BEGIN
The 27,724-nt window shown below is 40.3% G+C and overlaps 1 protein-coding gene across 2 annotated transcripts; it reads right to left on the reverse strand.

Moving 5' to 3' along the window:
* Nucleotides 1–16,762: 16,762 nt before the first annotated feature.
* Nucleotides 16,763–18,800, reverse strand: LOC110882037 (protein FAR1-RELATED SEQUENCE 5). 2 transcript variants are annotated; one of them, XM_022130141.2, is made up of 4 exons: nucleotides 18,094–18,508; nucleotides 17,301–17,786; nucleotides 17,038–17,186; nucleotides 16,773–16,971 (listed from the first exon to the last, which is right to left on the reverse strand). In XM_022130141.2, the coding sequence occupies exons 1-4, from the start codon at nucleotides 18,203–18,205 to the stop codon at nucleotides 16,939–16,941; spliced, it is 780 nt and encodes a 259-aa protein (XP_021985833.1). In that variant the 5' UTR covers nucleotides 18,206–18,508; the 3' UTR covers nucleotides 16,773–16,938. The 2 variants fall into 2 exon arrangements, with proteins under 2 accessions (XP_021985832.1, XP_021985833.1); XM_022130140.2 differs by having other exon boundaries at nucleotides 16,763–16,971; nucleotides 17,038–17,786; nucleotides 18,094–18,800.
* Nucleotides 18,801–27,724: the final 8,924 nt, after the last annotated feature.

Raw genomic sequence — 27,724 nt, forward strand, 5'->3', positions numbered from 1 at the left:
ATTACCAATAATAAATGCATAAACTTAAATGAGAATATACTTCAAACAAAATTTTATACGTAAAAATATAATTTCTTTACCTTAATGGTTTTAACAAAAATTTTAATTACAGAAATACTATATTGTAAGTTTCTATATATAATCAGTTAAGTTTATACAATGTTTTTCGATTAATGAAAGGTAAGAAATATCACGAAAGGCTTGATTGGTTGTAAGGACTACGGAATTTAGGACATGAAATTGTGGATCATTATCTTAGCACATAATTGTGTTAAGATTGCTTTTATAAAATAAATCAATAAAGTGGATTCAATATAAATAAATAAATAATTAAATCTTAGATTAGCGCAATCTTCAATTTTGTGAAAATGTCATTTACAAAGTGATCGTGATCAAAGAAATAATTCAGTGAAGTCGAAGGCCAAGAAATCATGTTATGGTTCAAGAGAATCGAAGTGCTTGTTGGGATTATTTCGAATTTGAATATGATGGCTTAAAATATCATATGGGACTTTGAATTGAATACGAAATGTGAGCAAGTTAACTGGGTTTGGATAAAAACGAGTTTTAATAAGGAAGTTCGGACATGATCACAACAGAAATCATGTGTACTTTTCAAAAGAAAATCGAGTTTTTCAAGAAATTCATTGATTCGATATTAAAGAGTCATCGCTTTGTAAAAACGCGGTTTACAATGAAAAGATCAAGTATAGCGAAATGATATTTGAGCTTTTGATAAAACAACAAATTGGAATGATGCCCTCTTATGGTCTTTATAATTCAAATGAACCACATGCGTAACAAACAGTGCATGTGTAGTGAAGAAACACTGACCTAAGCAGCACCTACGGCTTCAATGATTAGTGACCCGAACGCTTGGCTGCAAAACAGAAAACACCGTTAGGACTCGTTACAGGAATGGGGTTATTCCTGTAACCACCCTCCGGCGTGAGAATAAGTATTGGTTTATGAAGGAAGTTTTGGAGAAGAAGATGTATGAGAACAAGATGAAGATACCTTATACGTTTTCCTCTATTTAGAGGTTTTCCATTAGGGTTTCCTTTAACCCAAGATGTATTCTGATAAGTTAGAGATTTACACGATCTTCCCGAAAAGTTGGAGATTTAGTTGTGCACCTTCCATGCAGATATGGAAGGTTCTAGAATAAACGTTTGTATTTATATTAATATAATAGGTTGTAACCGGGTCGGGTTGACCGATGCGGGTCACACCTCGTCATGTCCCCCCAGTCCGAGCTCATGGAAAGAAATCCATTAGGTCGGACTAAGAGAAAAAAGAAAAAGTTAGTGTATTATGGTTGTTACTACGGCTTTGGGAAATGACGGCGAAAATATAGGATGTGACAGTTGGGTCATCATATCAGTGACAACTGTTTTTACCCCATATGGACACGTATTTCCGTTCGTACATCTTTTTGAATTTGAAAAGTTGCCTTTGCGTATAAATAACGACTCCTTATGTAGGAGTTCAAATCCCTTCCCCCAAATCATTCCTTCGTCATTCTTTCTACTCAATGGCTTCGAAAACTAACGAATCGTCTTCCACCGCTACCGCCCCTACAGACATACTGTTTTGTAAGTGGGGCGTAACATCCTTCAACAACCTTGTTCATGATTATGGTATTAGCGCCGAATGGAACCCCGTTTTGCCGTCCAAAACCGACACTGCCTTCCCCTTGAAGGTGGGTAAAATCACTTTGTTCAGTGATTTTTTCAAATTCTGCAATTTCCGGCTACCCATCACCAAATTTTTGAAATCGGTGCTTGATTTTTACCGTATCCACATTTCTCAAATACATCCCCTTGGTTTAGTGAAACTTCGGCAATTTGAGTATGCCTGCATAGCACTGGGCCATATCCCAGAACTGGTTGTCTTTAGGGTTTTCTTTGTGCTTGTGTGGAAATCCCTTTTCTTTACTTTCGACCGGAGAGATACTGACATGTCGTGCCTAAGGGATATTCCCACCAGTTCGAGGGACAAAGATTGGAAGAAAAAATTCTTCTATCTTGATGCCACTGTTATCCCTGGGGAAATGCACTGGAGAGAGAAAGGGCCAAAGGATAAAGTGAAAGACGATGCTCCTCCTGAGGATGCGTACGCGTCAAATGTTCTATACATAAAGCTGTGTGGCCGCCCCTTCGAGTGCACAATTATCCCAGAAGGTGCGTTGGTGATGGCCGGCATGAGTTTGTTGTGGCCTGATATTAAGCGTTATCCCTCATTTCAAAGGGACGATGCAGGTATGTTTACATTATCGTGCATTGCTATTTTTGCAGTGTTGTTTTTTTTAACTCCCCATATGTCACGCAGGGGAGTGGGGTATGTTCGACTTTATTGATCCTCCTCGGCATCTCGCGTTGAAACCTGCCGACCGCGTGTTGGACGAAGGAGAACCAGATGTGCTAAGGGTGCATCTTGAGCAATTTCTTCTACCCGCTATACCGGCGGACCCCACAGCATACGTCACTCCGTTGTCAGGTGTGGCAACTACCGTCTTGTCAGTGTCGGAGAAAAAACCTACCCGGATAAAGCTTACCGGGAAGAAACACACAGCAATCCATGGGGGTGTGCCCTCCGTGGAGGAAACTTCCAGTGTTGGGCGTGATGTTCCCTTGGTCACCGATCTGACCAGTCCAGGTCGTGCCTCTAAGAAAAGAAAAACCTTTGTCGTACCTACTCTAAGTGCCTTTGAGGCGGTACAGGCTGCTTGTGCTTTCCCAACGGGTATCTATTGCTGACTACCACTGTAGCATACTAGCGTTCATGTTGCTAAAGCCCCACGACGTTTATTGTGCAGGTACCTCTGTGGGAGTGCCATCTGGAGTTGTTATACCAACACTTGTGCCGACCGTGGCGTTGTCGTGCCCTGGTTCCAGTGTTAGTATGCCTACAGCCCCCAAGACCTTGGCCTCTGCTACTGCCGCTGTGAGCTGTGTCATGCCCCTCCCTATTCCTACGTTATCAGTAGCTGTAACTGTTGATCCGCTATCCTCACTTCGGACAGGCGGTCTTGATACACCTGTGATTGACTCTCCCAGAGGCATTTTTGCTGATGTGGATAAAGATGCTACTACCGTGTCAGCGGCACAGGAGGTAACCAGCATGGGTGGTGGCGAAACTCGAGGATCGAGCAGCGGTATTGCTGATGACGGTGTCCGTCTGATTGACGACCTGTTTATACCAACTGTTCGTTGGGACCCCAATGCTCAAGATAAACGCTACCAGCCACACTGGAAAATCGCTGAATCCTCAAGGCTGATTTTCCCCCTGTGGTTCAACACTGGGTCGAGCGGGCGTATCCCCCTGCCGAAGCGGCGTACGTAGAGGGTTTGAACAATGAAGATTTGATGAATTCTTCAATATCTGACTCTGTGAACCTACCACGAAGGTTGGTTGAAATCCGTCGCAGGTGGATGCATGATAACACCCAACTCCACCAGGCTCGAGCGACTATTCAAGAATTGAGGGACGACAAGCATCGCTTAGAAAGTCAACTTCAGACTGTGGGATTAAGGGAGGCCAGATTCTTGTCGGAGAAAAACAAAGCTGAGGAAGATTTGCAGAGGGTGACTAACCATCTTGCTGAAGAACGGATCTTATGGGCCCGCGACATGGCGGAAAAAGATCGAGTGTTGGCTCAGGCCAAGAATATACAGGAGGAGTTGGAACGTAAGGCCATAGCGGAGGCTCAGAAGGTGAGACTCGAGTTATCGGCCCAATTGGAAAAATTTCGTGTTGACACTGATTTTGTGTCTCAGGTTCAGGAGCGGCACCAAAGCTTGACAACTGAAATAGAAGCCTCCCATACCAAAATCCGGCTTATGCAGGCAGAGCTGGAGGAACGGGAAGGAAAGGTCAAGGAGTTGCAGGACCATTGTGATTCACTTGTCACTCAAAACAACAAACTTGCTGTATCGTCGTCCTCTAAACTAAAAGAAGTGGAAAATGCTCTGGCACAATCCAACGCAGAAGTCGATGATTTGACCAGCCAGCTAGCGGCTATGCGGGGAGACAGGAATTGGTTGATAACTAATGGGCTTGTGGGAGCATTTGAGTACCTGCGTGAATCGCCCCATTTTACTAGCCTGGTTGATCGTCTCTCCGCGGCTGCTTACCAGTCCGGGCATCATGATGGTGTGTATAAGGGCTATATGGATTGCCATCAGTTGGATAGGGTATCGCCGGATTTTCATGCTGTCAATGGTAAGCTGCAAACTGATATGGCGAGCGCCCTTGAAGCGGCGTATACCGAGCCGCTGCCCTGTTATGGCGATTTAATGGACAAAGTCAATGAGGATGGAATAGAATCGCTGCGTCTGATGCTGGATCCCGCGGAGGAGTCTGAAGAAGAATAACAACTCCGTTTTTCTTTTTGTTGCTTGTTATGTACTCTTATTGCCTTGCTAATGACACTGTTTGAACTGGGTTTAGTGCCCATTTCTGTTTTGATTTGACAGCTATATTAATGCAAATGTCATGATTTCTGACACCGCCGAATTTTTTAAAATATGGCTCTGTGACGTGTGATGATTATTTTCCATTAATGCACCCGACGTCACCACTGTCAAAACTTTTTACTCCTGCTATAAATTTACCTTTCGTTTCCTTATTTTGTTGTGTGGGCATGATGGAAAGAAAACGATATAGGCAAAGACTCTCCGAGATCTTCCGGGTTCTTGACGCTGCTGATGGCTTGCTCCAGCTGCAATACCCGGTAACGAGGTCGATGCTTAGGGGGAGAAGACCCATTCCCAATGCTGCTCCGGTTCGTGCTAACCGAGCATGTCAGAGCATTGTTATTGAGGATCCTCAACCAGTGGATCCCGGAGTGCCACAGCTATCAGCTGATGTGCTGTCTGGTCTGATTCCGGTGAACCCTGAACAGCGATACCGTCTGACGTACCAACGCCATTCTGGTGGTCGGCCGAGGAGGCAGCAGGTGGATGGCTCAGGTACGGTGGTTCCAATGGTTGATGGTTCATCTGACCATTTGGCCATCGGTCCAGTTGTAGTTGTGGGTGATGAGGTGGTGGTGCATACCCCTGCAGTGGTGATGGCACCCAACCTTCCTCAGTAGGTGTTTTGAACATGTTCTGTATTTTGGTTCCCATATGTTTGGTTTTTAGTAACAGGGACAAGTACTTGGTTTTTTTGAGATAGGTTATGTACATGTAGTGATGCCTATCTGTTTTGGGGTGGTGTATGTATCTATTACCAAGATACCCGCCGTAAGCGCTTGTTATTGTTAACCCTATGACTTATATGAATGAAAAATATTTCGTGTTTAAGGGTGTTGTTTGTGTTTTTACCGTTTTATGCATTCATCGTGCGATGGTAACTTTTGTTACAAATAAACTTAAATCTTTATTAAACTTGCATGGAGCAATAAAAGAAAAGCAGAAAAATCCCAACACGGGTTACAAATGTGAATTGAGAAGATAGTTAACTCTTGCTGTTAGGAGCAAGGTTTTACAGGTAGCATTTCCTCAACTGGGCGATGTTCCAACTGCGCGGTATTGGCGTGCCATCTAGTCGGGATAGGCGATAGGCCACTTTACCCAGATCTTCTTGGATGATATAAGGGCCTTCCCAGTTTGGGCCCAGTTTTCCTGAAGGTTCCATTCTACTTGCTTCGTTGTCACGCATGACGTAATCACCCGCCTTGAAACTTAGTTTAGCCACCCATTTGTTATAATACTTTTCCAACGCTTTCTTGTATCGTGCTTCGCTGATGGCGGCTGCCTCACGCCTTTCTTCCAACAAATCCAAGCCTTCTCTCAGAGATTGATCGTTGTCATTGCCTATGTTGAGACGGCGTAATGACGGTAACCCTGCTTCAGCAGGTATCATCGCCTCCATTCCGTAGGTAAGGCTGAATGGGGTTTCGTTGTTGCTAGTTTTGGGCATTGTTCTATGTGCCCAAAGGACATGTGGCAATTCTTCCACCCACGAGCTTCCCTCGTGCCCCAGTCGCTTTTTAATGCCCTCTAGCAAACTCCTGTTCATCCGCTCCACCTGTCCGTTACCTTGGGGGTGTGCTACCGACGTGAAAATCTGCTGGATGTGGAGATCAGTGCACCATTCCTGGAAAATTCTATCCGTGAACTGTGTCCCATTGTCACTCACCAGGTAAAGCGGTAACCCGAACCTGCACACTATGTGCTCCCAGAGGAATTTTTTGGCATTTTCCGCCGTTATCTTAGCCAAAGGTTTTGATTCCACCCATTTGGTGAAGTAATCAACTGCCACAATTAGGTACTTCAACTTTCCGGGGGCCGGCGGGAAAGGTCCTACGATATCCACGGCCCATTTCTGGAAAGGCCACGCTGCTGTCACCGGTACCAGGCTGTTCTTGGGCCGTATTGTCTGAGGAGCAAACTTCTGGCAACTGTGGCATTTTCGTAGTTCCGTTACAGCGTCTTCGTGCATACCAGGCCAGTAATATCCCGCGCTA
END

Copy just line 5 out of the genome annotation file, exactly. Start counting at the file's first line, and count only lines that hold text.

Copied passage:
* Nucleotides 18,801–27,724: the final 8,924 nt, after the last annotated feature.